« Continued from Laurie Skelly

Kathleen Ting

Technical Account Manager, Cloudera

MS, Computer Engineering, Santa Clara University

BS, Computer Engineering, Santa Clara University

As a Technical Account Manager (TAM), Kathleen Ting helps Cloudera’s strategic customers deploy and use the Apache Hadoop platform in production. Acting as the customer’s technical advisor, she is a technical expert with a passion for customer management. A key aspect to success in this role is persistence: in managing expectations between the customer and Cloudera's product development teams, in forming a relationship of trust with the customer, in anticipating customer needs, and in acting with agility in unexpected situations.

Thinking back to how she wound up in technology, Ting recalls that in high school she attended a week-long engineering camp held at Santa Clara University (SCU). This experience, and the professors she met there, convinced her to major in computer engineering as well as attend SCU. Furthermore, it was at SCU that she met two of the mentors who have helped shape her career.

At SCU, Ting had the opportunity to select Marie Wieck, an industry stalwart at IBM, as a mentor through MentorNet. Encouraging her to continue on for an advanced degree, Wieck afterwards passed Ting’s resume into IBM, leading to an interview, and Ting’s life-long dream to work at IBM was fulfilled.

After Ting worked at IBM on the mainframe for a few years, it was her former SCU Dean of Engineering, Dan Pitt, who piqued her interest in big data. Although she lacked open source experience at the time, Ting persisted in trying to interview at Cloudera. Eventually it was her unconventional offer to work for free that landed her an interview at Cloudera, where she started in early 2011 as their first Hadoop support engineer.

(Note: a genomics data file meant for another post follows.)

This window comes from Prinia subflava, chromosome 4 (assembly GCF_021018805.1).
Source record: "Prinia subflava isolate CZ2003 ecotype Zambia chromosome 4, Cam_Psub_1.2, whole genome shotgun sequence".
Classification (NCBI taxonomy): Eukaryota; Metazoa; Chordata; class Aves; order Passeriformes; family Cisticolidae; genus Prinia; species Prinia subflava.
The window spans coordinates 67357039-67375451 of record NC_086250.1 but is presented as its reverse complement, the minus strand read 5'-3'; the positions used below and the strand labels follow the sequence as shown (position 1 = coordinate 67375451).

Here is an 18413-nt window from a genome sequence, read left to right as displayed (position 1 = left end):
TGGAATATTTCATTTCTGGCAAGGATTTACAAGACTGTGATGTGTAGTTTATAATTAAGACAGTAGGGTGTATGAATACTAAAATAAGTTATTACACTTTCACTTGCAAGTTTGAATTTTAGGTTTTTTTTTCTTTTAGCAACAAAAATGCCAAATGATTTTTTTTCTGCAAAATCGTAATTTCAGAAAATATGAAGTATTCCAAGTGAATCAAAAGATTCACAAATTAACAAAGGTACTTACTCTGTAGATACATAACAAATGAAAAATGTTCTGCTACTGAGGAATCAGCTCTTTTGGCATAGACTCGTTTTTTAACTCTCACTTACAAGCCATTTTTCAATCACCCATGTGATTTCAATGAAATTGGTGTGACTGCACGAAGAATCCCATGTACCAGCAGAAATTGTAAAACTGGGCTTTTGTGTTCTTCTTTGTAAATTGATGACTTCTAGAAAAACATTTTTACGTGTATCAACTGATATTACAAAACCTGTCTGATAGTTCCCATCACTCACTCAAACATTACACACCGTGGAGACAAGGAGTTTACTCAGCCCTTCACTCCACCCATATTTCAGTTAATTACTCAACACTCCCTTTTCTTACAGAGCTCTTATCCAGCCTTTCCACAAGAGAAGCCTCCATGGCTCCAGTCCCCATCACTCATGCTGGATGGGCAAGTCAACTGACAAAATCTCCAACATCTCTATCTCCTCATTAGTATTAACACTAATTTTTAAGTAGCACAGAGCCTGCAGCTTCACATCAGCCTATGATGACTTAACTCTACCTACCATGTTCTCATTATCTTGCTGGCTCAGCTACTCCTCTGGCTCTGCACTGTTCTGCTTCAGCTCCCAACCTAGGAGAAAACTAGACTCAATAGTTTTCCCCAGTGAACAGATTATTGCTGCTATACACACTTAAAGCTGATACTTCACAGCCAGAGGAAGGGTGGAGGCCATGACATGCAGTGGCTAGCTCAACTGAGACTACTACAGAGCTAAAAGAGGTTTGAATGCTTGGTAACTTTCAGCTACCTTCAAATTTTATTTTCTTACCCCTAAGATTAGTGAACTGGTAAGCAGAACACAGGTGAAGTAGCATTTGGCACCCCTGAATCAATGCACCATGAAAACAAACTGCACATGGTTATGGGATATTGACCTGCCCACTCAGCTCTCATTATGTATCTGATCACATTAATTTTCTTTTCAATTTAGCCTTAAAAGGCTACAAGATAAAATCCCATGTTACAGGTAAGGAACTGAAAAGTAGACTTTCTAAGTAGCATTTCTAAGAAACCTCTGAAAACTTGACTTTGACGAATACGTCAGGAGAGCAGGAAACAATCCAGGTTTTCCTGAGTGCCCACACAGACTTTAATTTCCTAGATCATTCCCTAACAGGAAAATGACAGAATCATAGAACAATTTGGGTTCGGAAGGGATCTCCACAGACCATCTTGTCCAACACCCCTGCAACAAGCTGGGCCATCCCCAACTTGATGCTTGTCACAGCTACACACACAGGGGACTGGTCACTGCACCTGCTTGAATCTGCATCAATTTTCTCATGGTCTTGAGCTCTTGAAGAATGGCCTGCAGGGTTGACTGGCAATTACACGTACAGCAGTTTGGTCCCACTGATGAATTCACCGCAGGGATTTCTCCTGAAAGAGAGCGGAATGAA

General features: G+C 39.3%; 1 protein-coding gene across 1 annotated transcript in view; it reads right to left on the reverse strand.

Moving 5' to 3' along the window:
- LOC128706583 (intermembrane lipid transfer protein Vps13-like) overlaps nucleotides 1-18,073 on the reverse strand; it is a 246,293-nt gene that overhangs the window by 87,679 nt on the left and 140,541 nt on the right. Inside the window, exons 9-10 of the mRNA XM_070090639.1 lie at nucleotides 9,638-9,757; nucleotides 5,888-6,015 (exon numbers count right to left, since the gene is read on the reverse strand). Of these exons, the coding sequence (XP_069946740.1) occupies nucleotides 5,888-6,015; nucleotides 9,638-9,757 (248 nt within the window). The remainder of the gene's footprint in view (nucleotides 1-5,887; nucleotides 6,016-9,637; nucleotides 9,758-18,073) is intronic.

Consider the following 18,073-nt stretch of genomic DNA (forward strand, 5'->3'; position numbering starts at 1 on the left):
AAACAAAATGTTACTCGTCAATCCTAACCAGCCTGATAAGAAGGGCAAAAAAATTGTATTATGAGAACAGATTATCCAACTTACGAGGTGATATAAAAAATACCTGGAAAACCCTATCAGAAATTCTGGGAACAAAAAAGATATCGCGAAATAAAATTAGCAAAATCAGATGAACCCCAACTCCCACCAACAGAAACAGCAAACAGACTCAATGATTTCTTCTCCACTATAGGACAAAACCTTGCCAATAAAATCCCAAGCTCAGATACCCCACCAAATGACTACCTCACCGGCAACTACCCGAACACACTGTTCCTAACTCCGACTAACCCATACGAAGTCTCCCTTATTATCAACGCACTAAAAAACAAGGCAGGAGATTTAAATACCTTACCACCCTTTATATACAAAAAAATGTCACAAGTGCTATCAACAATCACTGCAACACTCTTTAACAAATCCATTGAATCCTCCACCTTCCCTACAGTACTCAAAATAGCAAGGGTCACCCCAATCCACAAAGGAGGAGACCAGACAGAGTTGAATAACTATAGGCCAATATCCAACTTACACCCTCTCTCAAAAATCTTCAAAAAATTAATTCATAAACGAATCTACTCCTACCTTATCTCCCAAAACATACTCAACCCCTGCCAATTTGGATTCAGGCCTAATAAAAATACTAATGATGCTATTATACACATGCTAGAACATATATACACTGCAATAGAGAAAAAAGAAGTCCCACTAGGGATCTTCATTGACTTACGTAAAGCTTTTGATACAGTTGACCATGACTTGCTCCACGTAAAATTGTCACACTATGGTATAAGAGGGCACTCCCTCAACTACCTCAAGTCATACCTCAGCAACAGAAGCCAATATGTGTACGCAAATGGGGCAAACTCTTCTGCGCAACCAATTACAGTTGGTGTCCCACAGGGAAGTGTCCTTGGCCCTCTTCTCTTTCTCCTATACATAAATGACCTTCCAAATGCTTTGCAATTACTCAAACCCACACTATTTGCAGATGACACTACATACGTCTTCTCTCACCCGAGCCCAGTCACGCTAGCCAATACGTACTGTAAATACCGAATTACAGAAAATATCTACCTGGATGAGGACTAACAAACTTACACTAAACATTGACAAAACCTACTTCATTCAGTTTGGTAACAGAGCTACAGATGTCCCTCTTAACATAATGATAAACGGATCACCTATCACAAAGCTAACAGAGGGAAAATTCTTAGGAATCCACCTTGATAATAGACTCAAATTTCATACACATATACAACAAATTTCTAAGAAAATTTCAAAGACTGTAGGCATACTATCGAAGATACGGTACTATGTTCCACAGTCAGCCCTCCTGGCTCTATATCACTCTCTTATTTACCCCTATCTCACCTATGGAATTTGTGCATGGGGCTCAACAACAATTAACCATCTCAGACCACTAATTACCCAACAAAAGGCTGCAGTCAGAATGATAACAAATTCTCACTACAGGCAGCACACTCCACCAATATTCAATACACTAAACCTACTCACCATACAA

At Cloudera, Ting sought out Apache Software Foundation (ASF) member Arvind Prabhakar, who became her mentor related to all things Apache. In fact, her first conversation with Prabhakar was around the need for an Apache Sqoop mainframe connector by which to easily move data from the mainframe to Hadoop. Ting credits this mentorship with leading her to become an Apache Sqoop Committer and Project Management Committee (PMC) member. Drawing from her work at Cloudera, Ting is a frequent speaker at data-related conferences as well as a published coauthor of the Apache Sqoop Cookbook (O’Reilly).

Appreciative of how mentorship has propelled her career, Ting tries to do her part in shrinking the tech gender gap by volunteering with the Society of Women Engineers as well as by speaking to young women at the She’s Geeky conference and to incoming SCU engineering freshmen.

In addition to using mentoring to shrink the tech gender gap, we need to foster creativity in schools, to build the mindset of learning from failures (rather than being discouraged or ashamed), and to set mandatory programming requirements to build familiarity with and exposure to technology at an early age.

Article image: From Left to right: Patsy Simmers, Mrs. Gail Taylor, Mrs. Milly Beck and Mrs. Norma Stec, holding the ENIAC and newer versions of computer boards. (source: U.S. Army Photo (Wikipedia)).